I guess this entry can now go in for JFI GREENS along with another one I had planned.
Methi seeds have their own special place in our kitchens and are used for tempering in daals, dahi kadhi as well as in many vegetables, pickles and curries. As widely as it is used in the kitchen this herb has its use in the medicinal world too. Methi seeds soaked overnight and ground to a paste can be applied to hair to get rid of dandruff and is also a good conditioner. People suffering from arthritis and diabetes also benefit from consuming Methi
Methi has a bitter taste and a strong characteristic smell, that was the one reason my Mother used to be careful in just picking leaves off the stalk. In CA,I do substitute Kasuri Methi (dried methi leaves) for lack of fresh, inviting looking methi . Kasuri methi too has the same strong characteristic smell of fresh methi (if not stronger!). The only annoying thing is sometimes getting a bit of a hard stalk in the mouth... but that is not much of an issue!!
Coming to blogging.... though I am enjoying everything at office enormously, I do miss blogging the most! I have a bunch of pictures ready, but I haven't uploaded them to the laptop! Now that I am a bit strained for time (at least until I set a routine), I am also looking at 'quick fix' meals to carry in the lunch box for me and M. For one such quick fix, I made Methi Parathas. these are very flavorful and can be eaten by themselves with or without any accompaniment.... a bit of mango pickle is always welcome, though!!
For this version of Methi Paratha I have used Kasuri Methi. The taste was not compromised on at all, but if you have fresh, tender leaves... USE 'EM!!
1 cup Wheat Flour
1 tbsp. Besan
1 tbsp. Rice Flour
1/4 tsp. Turmeric
1/2 tbsp. Ginger - Garlic Paste
2 Green chillies minced (or if you prefer , grind them with the ginger-garlic)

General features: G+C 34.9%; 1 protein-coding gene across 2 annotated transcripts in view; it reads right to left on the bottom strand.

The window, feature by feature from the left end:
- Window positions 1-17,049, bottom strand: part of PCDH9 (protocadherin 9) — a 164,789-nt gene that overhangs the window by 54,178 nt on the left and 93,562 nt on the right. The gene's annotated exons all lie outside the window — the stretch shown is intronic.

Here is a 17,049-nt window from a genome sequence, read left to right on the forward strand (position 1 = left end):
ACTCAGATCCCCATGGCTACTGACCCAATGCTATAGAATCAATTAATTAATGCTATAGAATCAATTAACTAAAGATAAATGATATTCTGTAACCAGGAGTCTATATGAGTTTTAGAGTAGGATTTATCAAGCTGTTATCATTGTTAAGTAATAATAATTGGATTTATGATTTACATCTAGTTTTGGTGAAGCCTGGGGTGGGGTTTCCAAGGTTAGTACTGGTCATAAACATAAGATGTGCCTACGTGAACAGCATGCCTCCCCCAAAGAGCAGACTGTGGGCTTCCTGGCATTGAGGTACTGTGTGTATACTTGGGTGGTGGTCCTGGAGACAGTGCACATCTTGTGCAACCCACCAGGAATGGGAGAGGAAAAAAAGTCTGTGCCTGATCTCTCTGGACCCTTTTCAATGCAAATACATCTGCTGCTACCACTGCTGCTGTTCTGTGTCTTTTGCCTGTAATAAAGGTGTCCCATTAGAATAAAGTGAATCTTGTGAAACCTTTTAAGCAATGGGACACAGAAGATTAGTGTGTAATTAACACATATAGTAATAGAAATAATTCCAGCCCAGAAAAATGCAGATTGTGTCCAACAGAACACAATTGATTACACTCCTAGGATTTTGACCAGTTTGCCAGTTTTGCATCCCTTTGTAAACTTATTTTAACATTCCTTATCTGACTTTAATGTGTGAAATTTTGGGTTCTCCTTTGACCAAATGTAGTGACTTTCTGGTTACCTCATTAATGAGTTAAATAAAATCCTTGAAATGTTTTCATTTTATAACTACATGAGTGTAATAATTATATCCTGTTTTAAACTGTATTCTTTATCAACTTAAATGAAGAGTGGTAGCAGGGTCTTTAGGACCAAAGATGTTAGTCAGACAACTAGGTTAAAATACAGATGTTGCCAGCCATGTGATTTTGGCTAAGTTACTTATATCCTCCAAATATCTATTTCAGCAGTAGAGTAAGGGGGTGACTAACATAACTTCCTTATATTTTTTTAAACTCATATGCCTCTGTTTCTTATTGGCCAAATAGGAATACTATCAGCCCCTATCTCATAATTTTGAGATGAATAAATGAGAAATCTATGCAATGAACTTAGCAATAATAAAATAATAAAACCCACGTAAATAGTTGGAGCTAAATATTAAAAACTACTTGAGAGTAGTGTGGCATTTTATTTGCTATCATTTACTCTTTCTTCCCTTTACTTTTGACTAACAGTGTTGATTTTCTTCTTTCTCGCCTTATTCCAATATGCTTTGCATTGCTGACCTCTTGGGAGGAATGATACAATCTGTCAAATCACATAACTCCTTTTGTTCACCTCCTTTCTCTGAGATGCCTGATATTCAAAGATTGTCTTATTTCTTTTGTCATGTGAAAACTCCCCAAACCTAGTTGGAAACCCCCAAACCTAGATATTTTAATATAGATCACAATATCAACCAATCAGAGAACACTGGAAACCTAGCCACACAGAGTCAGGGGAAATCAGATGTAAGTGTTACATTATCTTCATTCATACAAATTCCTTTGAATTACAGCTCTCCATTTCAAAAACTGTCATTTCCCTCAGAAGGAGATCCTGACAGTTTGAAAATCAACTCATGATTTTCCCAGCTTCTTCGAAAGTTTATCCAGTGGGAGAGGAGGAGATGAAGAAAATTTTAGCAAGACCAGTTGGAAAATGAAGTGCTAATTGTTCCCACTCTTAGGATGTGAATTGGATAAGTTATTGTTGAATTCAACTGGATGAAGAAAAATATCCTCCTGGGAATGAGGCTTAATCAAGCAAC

1 bunch Methi Leaves
Salt to taste
Oil / ghee
Wash and chop the methi leaves (not necessary if using kasuri methi)
Mix the wheat flour, besan and rice flour
Add the turmeric, ginger-garlic paste, green chilly, salt, methi leaves
Bind into a dough.
Cover and keep for 15 mins..
Roll out parathas
Heat a griddle and roast the parathas drizzling oil / ghee around the corners (or use oil spray)
Serve with pickle / yogurt
My second entry is DAAL PALAK and Paratha
My motive in making daal palak was simple... daal and vegetable rolled into one! What with work and home (dishes... laundry, clearing the humongous mess) and a whopper of a migraine attack, I felt a bit overwhelmed and after shoving tablets down the throat and crankily croaking at the husband about how, now was the time for all good men to come to the aid ... rally around dear!! .. I behaved sort of like one expiring all over the carpet...
Later , revived and almost as fresh as a daisy, I steam-rolled in to the kitchen to appease the growing and gnawing hunger pangs.
I largely modelled my Daal Palak on Asha's recipe. The outcome was a delightful accompaniment to rice and parathas. But the mistake I made (and lesson learnt!) was in not using a lot more spinach! I had just one bunch of Spinach and I thought that would do! Well, there is always the next time!I also used normal Tomatoes instead of cherry tomatoes. Forgot to add the sugar.... nevertheless, as I mentioned earlier... the end result was delightful!
For the Parathas
2 cups wheat flour
2-3 pinches salt
Ghee / Butter
Combine the flour and salt, add enought water to make a smooth dough.
Make equal portions of the dough.
Take one portion, roll out to a thick roti, apply oil on the inside and fold over, forming a semi-circle. Brush with oil and fold again, now forming a triangle.
Dust with wheat flour and roll in to a triangle (keeping it a little thick)
Shallow fry (I use the word 'fry' because I sed a tad more butter when roasting htese parathas) on a hot griddle, until brown spots appear on the paratha and it puffs up.
Serve with daal palak